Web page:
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A Tough Fruit to Crack
Apple iPad and iPhone devices are an increasingly common target in legal investigations. But important data in the newer models is difficult to access, say researchers who work for e-discovery and mobile forensics tool makers.
Data such as contacts, locations, message contents, settings, and time stamps are stored more securely in the iPad 2, the latest model iPad (unofficially known as iPad 3), and the iPhone 4S than in their predecessors. That's good for most users, but problematic for investigators and IT staff whose job is to obtain such information, say software experts.
"People are just starting to think critically about how to handle iOS data within e-discovery," says Paul Jordan, cofounder of mobile forensics company BlackBag Technologies Inc. BlackBag, based in San Jose, is among a group of specialists, including Cellebrite Mobile Synchronization Ltd. and others, who are working on the iOS challenges. E-discovery companies such as AccessData, Clearwell Systems Inc., Guidance Software Inc., Kroll Ontrack Inc., and Nuix are also in the game, all working to develop, license, or acquire technologies that access the inner sanctum of iOS device data.
Such companies are competing to develop business-class tools based on jailbreaksmobile-speak for software that changes the device's operating system to allow full file access. Jailbreaks are legal in the United States, but they're not authorized by Apple. Hackers typically release consumer-grade jailbreaks for the latest Apple phones and tablets within weeks of the devices going on sale, but those attempts are insufficient for corporate and law enforcement requirements, mobile security experts say. Consumer-oriented jailbreaks are an effective starting point for helping investigators break through iOS technical walls, but the target is usually just the ability to install unauthorized software, not to retrieve sensitive information.
"One of the challenges, but also one of the value-adds we bring to customers, is keeping up with the rapid pace that Apple has set. There are always changes," explains BlackBag's Jordan. "There's always more to do, but there's no insurmountable challenge. The encryption component that Apple has included for protecting customer data is terrific, but it makes forensics on the device a little more difficult."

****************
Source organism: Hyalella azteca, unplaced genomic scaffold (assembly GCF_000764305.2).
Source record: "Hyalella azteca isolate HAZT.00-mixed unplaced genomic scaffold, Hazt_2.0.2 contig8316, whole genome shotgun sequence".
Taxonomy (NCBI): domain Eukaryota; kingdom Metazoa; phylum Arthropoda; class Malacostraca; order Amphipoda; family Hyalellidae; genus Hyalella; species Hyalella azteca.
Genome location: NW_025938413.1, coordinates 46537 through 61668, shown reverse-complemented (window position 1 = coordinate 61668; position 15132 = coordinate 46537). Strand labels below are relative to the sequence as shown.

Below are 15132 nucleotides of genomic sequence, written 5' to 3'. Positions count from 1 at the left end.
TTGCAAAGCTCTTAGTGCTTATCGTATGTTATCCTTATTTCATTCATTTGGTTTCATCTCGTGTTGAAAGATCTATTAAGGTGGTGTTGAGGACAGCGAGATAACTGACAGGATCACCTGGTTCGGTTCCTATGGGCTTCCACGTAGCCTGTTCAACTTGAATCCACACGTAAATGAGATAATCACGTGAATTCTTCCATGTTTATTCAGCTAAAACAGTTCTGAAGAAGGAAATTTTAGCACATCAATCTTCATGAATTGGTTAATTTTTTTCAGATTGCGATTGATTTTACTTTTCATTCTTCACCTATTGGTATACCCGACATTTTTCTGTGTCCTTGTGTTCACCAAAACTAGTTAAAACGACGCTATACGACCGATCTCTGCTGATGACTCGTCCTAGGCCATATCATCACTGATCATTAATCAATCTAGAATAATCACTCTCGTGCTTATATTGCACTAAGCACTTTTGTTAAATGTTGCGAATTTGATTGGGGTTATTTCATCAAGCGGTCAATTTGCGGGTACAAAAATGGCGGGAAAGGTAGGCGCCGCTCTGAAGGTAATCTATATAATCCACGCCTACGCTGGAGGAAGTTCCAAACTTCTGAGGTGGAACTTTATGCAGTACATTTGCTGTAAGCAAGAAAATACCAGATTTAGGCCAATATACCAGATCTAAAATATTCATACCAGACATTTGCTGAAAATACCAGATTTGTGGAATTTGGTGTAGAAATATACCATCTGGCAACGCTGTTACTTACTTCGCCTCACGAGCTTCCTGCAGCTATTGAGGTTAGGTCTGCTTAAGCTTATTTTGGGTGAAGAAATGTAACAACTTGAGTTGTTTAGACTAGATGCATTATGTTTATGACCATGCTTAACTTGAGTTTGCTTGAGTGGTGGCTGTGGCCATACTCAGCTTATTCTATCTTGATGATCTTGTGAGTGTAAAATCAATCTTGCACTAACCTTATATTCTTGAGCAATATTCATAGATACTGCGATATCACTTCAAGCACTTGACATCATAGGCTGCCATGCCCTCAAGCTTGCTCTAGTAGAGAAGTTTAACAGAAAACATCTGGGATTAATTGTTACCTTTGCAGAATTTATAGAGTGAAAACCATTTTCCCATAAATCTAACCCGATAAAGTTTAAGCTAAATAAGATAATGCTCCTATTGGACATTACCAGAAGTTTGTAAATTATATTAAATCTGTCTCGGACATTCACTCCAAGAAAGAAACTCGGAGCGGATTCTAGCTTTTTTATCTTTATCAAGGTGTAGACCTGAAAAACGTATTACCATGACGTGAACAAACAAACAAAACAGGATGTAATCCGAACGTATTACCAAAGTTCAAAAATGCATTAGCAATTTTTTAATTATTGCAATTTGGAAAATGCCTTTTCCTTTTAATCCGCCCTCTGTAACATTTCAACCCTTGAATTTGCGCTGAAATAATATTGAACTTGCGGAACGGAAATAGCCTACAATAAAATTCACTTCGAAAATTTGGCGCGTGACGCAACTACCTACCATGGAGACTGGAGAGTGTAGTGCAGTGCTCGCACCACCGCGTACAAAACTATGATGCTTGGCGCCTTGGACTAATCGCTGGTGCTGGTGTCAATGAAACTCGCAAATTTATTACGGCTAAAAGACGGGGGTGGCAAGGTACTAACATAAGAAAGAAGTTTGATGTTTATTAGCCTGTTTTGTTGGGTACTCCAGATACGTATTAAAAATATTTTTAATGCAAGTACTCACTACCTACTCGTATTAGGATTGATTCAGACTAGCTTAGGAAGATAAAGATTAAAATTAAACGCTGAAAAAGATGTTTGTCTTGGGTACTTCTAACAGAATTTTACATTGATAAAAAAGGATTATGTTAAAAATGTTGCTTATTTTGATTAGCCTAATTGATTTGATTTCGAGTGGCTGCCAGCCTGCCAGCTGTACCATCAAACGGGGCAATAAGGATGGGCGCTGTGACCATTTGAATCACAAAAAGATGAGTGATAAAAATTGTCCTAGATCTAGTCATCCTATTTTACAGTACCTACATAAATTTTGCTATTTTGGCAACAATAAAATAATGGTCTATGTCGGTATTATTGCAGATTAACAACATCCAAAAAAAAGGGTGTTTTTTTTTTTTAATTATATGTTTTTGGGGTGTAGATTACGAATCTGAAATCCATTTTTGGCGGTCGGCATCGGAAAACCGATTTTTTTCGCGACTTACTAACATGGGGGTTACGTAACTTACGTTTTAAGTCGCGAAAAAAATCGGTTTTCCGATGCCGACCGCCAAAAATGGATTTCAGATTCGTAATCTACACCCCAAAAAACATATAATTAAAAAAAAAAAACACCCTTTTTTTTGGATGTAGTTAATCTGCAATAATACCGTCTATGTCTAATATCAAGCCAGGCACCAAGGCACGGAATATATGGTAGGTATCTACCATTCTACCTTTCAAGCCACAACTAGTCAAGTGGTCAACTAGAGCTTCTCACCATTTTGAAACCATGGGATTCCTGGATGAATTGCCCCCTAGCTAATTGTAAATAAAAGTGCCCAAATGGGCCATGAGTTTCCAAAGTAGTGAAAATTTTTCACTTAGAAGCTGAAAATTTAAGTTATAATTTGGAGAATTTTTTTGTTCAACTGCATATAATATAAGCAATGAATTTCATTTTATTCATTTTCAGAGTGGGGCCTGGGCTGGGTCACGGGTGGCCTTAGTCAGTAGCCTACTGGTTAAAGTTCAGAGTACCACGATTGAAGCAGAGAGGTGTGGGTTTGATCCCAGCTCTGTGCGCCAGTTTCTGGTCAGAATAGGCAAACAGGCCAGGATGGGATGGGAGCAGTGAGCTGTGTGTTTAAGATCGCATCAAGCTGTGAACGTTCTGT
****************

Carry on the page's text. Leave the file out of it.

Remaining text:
Apple is often a cooperative partner, Jordan says, but not at the sacrifice of customer privacy. "They're very concerned about user privacy, and understandably," he continues. "That's their foremost focus. That oftentimes can make forensics pretty difficult. You can't have two mandates." However, Apple is more open when working directly with law enforcement, other industry experts add. (Apple did not reply to requests for comment on this story.)
A revised operating system, iOS 6, was previewed at the 2012 Apple Worldwide Developer Conference in June. It will represent more changes for forensic companies to tackle. New jailbreaks will likely follow.
The large number and popularity of aftermarket "apps" can also be a challenge, says Jordan. A piece of software could become very popular, very fast, reaching "viral" status in days. When that happens, forensics experts must refocus to ensure that their products can access the application's data trail.
But apps going viral can also benefit those who seek critical device information. As more third-party applications integrate with core Apple software, the data that investigators can't get directly from an iPad or iPhone often can be reached when the device synchronizes with other products, observes Kroll's Jason Bergerson, manager of discovery collections service in Eden Prairie, Minnesota. Whether it's a simple stand-alone productivity application, a collaboration suite, or enterprise-class servers such as Microsoft's Active Directory and Exchange, sometimes the electronic smoking gun is found not only on a device but in other places where the device communicates, Bergerson says.
A vital player is Cellebrite, outside of Tel Aviv, which makes a product called UFEDUniversal Forensic Extraction Device. It's a box that plugs into mobile devices, accesses data, and transfers it elsewhere. UFED is used by 80 U.S. government agencies, says James Grady, CEO of Cellebrite USA in Glen Rock, New Jersey. UFED came along five years ago, having been derived from Cellebrite's UME-36ProUniversal Memory Exchangera device used by almost all cell phone stores to transfer customers' data when they change to new devices, Grady explains. Sharon Topper, vice president of marketing, adds that Cellebrite is negotiating with the Clearwell Systems division of information protection specialist Symantec, along with others in the e-discovery world, for possible partnerships.